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BT Insight: Earned handsome gains on equities? Tips to save taxes

Sensex surged to an all-time high on February 16, 2021. Many of you must have incurred handsome gains in your equity portfolio. Now is the time to take stock of it and apply some tax planning hacks to reduce your tax outgo on booked profits

Aprajita Sharma March 16, 2021 | Updated 22:17 IST
BT Insight: Mutibaggers in your portfolio? Tips to save taxes
Sensex is still trading above Rs 50,000-mark

Salute to multibaggers in your portfolio. The Sensex has surged a whopping 100 per cent from the COVID crash in March 2020 to an all-time high on February 16, 2021. It is still trading above Rs 50,000-mark. Many of you must have incurred handsome gains in your equity portfolio. Now is the time to take stock of it and apply some tax planning hacks to reduce your tax outgo on booked profits.

First thing first. Following are four basic tax rules that you must know:

1) Long-term capital gains (LTCG) are when you hold the stock for more than a year. It is taxed at 10 per cent, but LTCG up to Rs 1 lakh is tax free. Short-term capitals gains (STCG) tax at 15 per cent is levied when the holding period is less than a year.

2) One can set off realised losses (except intra-day and F&O losses) against realised gains. Short-term capital loss (STCL) can be adjusted against both short-term gains as well as long-term gains, but long-term capital loss (LTCL) can be adjusted only against long-term gains.

3) If you don't get to absorb all your STCL and LTCL in a financial year, you may carry it forward for up to eight years. Make sure to declare losses in income tax return (ITR) in the same year you incurred it, and file the ITR in time. If you file it after the due date, carry-forward benefit will not apply.  

4) You don't get Chapter-VI deductions on capital gains. However, if you have no other income apart from the equities, basic exemption of up to Rs 2.5 lakh is applicable. This is Rs 3 lakh for senior citizens and Rs 5 lakh for super senior citizens.

Let's explore the tax hacks now:

Tax-loss harvesting

Harvest your losses, that is, sell your loss-making investments to set off losses against gains. Take a deep dive in your portfolio. Give preference to booking short-term losses over long-term ones. Remember, LTCL can only be set off against LTCG, but STCL can be set off against LTCG and STCG both.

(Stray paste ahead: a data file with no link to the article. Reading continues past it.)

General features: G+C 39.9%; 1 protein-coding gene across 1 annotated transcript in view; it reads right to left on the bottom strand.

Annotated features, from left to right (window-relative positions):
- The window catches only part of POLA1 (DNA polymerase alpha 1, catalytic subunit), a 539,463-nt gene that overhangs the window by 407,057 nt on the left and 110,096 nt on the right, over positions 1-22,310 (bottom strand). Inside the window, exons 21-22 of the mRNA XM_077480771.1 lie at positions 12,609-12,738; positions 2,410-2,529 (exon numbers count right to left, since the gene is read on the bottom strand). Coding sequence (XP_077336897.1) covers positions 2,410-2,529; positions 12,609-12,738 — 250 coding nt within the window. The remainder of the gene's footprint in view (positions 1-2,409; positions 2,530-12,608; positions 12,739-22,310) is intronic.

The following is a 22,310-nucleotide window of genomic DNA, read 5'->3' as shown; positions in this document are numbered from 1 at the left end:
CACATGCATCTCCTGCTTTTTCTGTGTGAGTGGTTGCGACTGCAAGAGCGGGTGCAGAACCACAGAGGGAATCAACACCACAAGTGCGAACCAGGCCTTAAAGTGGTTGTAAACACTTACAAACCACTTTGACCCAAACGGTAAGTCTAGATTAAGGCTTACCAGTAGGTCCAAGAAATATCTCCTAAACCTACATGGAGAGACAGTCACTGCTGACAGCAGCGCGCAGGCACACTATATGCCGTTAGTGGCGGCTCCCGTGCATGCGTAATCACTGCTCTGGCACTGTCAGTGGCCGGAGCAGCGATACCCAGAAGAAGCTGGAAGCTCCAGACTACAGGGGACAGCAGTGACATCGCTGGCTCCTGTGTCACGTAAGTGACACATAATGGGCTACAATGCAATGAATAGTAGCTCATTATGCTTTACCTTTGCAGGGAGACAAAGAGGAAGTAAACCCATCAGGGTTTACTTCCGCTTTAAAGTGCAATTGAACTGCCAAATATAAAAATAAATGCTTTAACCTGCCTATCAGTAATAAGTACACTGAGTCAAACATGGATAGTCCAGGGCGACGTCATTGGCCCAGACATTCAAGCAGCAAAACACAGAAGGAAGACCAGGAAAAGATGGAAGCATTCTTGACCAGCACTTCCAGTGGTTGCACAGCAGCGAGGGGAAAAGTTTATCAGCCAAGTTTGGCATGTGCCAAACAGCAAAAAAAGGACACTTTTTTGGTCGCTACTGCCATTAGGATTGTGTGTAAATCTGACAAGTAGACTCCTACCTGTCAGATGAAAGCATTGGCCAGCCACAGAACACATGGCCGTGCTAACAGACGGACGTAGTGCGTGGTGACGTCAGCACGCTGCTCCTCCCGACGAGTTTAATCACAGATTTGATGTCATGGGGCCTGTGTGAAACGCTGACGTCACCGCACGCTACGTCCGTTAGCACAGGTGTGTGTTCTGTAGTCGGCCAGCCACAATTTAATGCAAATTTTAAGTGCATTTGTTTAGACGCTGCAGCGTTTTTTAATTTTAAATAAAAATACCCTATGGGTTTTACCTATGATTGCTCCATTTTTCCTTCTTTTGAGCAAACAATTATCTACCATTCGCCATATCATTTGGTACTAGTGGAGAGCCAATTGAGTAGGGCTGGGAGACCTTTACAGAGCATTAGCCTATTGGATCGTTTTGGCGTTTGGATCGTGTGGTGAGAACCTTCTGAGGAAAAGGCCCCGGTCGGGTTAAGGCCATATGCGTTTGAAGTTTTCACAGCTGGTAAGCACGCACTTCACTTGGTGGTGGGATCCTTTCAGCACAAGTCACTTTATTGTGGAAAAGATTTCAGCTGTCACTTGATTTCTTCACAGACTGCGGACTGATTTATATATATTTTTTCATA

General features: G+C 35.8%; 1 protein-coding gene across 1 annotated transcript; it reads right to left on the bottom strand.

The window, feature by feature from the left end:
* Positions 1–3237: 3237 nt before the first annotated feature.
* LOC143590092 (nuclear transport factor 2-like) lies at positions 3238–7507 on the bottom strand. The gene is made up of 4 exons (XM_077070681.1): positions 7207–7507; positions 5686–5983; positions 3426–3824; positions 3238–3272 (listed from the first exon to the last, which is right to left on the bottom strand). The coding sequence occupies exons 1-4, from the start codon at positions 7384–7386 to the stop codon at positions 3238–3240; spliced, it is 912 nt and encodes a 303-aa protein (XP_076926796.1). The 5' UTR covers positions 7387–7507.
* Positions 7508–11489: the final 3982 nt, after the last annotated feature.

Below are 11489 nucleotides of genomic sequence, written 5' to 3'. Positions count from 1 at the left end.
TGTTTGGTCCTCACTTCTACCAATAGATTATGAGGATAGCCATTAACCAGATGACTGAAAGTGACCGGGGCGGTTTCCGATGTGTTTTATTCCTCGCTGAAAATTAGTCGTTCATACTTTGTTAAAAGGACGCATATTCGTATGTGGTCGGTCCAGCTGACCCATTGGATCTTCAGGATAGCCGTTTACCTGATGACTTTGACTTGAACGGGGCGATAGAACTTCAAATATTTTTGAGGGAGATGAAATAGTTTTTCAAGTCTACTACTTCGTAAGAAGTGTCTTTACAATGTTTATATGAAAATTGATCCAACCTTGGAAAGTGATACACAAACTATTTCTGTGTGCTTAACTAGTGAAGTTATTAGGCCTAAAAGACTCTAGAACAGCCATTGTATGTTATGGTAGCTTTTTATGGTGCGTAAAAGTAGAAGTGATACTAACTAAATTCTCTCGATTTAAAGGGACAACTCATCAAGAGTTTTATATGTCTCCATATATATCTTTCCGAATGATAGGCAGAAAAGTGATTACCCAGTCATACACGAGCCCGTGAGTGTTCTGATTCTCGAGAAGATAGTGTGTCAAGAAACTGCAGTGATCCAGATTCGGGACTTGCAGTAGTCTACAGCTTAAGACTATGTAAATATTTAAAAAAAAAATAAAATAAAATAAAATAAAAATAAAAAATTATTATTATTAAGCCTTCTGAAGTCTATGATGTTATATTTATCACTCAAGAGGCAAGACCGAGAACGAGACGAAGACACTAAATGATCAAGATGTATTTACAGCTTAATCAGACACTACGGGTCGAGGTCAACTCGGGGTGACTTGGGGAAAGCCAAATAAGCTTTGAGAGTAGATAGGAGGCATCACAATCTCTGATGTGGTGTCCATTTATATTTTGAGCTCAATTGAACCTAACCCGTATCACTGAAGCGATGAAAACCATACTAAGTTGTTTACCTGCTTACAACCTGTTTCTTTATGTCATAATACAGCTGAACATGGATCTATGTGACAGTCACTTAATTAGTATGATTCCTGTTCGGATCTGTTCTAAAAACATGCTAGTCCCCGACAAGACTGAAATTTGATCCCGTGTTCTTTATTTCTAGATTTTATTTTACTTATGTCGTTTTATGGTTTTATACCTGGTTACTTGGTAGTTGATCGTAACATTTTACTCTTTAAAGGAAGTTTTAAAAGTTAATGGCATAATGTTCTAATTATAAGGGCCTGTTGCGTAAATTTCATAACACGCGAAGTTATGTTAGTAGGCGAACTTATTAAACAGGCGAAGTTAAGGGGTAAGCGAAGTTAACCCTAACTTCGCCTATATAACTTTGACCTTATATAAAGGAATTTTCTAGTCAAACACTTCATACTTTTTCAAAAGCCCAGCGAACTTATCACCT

Don't want to sell your conviction? Even if you believe in the long-term potential of the stock you are selling, you may again buy it the very next day.  That's how you save taxes smartly.

"While most investors try harvesting their capital losses at the end of the financial year, it can also be used as a regular process to maintain the capital gains at a low level. Although tax-loss harvesting does not restore the loss already borne by the investor on the security, it lessens the loss's severity," says Preeti Khurana, chartered accountant with Cleartax.

"Tax-loss harvesting can be used for both LTCG and STCG. Usually, investors use it for STCG because STCG tax is higher than LTCG tax," she adds.

Book LTCG up to Rs 1 lakh each year

The Rs 1 lakh exemption limit on LTCG is valid for each financial year. "If long-term gain is more than Rs 1 lakh, but up to Rs 2 lakh, investors may consider splitting up the gains in two years to keep the gains below Rs 1 lakh in both years. For instance, if you plan to sell stocks at the end of the financial year, you might consider selling one lot with gains less than Rs 1 lakh before March 31 and the remaining lot after March 31 in the new financial year. This way investors can time their withdrawal and can keep the gains below the exemption limit of Rs. 1 lakh," explains Khurana.

Regular churning of portfolio

If your gains are much more than Rs 2 lakh, splitting the gains in two financial years will not benefit you much. This requires churning the portfolio at regular intervals. "It means the investor might sell the stocks whenever the capital gain would reach Rs 1 lakh and then repurchase them. This will increase their cost of acquisition of shares for future sales and thereby reduce the capital gains liable to tax. Although churning the portfolio will involve added transaction cost, it might still be low compared to the tax outflow," says Khurana.

Section 54-F and 54-EC - only applicable for LTCG

If you invest long-term capital gains in purchasing or constructing a house property, LTCG will be exempt from tax on proportionate basis, depending on the value of the house property. However, if you invest the full amount, that is, long-term returns along with the initial investment, no LTCG will be levied. This exemption comes under Section 54F of the Income-tax Act.

Section 54-EC entails investing long-term capital gains (whole of part of it) in NHAI, REC or any other bonds notified by the central government. This has to be done within six months of selling the capital asset. The invested gains will be exempt from tax.

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